Search this website. You can use fund codes to locate specific funds

How can companies mitigate the worst impacts of the coronavirus?

The coronavirus pandemic is forcing governments around the globe to enact emergency legislation to contain the spread of COVID-19, with cities in lockdown, shops, theatres and restaurants closed, and office workers logging on at home. In a two-part series, EOS at Federated Hermes (EOS) examines the role that boards can play in crisis management and how companies can manage supply chain risk and support their employees as working arrangements change.

Part 1. The roles boards can play in crisis management

To mitigate the worst impacts of a major crisis, there are several areas for board members and company executives to consider. By managing key environmental, social and governance (ESG) issues adequately, companies will be well positioned to weather the storm and potentially create long-term value for their shareholders and other stakeholders.

We recommend that board members take a proactive role in crisis management by considering the following:

  • Manage according to the momentum of the crisis
  • Manage the complexity as the crisis unfolds
  • Document learnings to enhance innovation and crisis resilience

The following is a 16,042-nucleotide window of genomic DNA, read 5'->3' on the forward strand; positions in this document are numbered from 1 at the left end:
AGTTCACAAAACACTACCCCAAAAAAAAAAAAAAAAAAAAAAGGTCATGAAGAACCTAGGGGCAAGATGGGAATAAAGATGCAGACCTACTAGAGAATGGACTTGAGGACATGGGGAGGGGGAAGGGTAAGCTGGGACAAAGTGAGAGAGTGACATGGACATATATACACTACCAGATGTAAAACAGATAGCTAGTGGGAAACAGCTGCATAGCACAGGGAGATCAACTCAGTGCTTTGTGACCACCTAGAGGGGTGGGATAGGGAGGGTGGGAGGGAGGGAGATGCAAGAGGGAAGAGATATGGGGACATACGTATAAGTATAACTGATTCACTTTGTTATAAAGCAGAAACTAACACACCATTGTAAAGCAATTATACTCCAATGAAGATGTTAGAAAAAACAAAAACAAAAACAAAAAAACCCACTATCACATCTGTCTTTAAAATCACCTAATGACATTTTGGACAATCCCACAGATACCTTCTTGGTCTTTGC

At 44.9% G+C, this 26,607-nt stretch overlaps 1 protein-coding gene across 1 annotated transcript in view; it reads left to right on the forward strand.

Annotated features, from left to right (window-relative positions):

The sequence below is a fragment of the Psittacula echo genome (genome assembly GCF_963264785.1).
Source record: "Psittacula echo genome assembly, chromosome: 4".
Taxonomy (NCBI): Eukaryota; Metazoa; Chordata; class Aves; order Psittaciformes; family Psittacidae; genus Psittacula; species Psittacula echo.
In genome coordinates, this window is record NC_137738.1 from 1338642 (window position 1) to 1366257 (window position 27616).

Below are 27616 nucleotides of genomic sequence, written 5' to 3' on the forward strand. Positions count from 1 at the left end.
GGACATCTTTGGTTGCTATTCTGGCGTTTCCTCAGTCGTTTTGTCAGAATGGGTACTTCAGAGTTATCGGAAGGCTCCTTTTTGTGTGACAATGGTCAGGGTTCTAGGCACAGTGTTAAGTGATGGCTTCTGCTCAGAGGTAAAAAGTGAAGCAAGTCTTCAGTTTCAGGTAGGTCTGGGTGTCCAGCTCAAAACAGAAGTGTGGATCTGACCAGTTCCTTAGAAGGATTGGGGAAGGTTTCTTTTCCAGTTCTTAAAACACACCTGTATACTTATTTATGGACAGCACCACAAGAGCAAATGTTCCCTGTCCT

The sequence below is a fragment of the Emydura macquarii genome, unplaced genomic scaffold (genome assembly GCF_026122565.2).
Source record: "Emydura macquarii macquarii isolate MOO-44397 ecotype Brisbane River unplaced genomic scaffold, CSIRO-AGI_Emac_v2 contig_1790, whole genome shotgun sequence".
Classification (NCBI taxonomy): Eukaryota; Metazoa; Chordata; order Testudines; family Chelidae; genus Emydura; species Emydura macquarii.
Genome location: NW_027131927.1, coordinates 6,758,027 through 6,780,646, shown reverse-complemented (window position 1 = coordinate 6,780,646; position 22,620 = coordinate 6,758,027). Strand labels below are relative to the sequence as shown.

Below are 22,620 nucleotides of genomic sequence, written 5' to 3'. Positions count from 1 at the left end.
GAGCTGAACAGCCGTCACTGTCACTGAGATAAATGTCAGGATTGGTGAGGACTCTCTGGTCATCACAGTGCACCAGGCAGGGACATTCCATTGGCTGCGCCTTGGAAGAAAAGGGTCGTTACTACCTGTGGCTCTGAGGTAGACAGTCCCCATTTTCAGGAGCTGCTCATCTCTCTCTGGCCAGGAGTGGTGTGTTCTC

We also encourage boards to consider establishing a clear business purpose statement to guide ethical behaviour.

Part 2. Supply chain risk and employees  

In the second instalment of our two-part series on crisis management, we recommend that companies improve global supply chain risk management by conducting an impact assessment. 

In addition, it is vital that businesses look beyond physical assets to understand their sources of long-term value – intangible assets such as human capital are estimated to account for on average 52% of a company’s market value1.  As such, we believe that boards should review flexible work practices to support their workforce.

Engaging on COVID-19

As the pandemic escalates, our colleagues at EOS are discussing the impact of COVID-19 with companies. These conversations are highly connected to the engagement themes outlined in the EOS Engagement Plan.

We hope that by being open and transparent about addressing a public health crisis through the lens of ESG, we can support companies in being better prepared to create long-term value for all stakeholders.

  1. 1“How and why human capital disclosures are evolving,” published by EY in October 2019.

More Insights

Marking UN Day
To mark UN Day, we are focusing on four sustainability challenges identified by the UN Global Compact.
Credit investors: delivering into the imperatives of Paris
Credit Pulse: market update – 16 October 2020
Weekly Credit Insight
The amount of negative-yielding debt is nearing an all-time high.
Direct lending: uncovering the private nature of ESG
We incorporate meaningful ESG analysis into private debt investing using a three-pillared approach.
When the chips are down: the outlook for semiconductors
Positive technology tailwinds are expected to lift the semiconductor market